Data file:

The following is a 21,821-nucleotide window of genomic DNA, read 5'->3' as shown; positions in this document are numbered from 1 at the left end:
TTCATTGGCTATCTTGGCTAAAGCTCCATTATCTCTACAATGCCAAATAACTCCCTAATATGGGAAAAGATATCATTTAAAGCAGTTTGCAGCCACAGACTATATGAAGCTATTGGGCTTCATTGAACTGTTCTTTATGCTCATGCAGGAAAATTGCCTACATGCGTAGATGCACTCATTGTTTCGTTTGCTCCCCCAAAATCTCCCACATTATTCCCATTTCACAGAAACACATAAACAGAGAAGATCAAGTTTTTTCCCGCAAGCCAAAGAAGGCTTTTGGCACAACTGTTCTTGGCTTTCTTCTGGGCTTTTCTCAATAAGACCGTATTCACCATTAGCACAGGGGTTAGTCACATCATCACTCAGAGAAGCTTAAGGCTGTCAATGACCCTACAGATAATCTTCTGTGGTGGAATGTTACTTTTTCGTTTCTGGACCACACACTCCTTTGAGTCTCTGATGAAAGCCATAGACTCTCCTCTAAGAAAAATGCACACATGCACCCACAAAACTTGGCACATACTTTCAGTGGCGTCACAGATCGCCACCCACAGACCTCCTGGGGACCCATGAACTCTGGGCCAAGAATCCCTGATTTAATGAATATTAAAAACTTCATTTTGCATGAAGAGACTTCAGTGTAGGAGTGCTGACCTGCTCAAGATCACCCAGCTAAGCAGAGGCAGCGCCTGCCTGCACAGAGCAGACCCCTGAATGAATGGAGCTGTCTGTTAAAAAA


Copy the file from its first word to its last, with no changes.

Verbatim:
The following is a 21,821-nucleotide window of genomic DNA, read 5'->3' as shown; positions in this document are numbered from 1 at the left end:
TTCATTGGCTATCTTGGCTAAAGCTCCATTATCTCTACAATGCCAAATAACTCCCTAATATGGGAAAAGATATCATTTAAAGCAGTTTGCAGCCACAGACTATATGAAGCTATTGGGCTTCATTGAACTGTTCTTTATGCTCATGCAGGAAAATTGCCTACATGCGTAGATGCACTCATTGTTTCGTTTGCTCCCCCAAAATCTCCCACATTATTCCCATTTCACAGAAACACATAAACAGAGAAGATCAAGTTTTTTCCCGCAAGCCAAAGAAGGCTTTTGGCACAACTGTTCTTGGCTTTCTTCTGGGCTTTTCTCAATAAGACCGTATTCACCATTAGCACAGGGGTTAGTCACATCATCACTCAGAGAAGCTTAAGGCTGTCAATGACCCTACAGATAATCTTCTGTGGTGGAATGTTACTTTTTCGTTTCTGGACCACACACTCCTTTGAGTCTCTGATGAAAGCCATAGACTCTCCTCTAAGAAAAATGCACACATGCACCCACAAAACTTGGCACATACTTTCAGTGGCGTCACAGATCGCCACCCACAGACCTCCTGGGGACCCATGAACTCTGGGCCAAGAATCCCTGATTTAATGAATATTAAAAACTTCATTTTGCATGAAGAGACTTCAGTGTAGGAGTGCTGACCTGCTCAAGATCACCCAGCTAAGCAGAGGCAGCGCCTGCCTGCACAGAGCAGACCCCTGAATGAATGGAGCTGTCTGTTAAAAAA